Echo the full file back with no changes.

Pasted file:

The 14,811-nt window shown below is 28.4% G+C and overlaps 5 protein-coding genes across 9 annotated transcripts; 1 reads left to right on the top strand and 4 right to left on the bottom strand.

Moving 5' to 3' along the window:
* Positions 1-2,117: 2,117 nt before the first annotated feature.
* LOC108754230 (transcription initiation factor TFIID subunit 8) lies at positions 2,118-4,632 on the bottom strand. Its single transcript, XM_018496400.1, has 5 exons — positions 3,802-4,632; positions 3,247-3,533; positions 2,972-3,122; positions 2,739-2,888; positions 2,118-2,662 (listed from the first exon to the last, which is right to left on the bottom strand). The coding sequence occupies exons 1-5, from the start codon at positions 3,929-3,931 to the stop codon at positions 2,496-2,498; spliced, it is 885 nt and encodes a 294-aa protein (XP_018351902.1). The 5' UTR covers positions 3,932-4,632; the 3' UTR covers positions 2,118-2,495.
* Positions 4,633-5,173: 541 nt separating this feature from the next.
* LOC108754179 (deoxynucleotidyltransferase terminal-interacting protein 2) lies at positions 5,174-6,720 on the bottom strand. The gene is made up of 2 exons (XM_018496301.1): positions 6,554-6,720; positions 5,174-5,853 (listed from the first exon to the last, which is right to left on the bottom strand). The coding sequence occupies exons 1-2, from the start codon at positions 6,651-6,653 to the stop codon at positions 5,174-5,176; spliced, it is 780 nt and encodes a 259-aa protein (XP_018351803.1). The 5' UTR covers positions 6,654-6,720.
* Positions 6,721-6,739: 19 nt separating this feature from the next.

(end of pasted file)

The 14,811-nt window shown below is 28.4% G+C and overlaps 5 protein-coding genes across 9 annotated transcripts; 1 reads left to right on the top strand and 4 right to left on the bottom strand.

Moving 5' to 3' along the window:
* Positions 1-2,117: 2,117 nt before the first annotated feature.
* LOC108754230 (transcription initiation factor TFIID subunit 8) lies at positions 2,118-4,632 on the bottom strand. Its single transcript, XM_018496400.1, has 5 exons — positions 3,802-4,632; positions 3,247-3,533; positions 2,972-3,122; positions 2,739-2,888; positions 2,118-2,662 (listed from the first exon to the last, which is right to left on the bottom strand). The coding sequence occupies exons 1-5, from the start codon at positions 3,929-3,931 to the stop codon at positions 2,496-2,498; spliced, it is 885 nt and encodes a 294-aa protein (XP_018351902.1). The 5' UTR covers positions 3,932-4,632; the 3' UTR covers positions 2,118-2,495.
* Positions 4,633-5,173: 541 nt separating this feature from the next.
* LOC108754179 (deoxynucleotidyltransferase terminal-interacting protein 2) lies at positions 5,174-6,720 on the bottom strand. The gene is made up of 2 exons (XM_018496301.1): positions 6,554-6,720; positions 5,174-5,853 (listed from the first exon to the last, which is right to left on the bottom strand). The coding sequence occupies exons 1-2, from the start codon at positions 6,651-6,653 to the stop codon at positions 5,174-5,176; spliced, it is 780 nt and encodes a 259-aa protein (XP_018351803.1). The 5' UTR covers positions 6,654-6,720.
* Positions 6,721-6,739: 19 nt separating this feature from the next.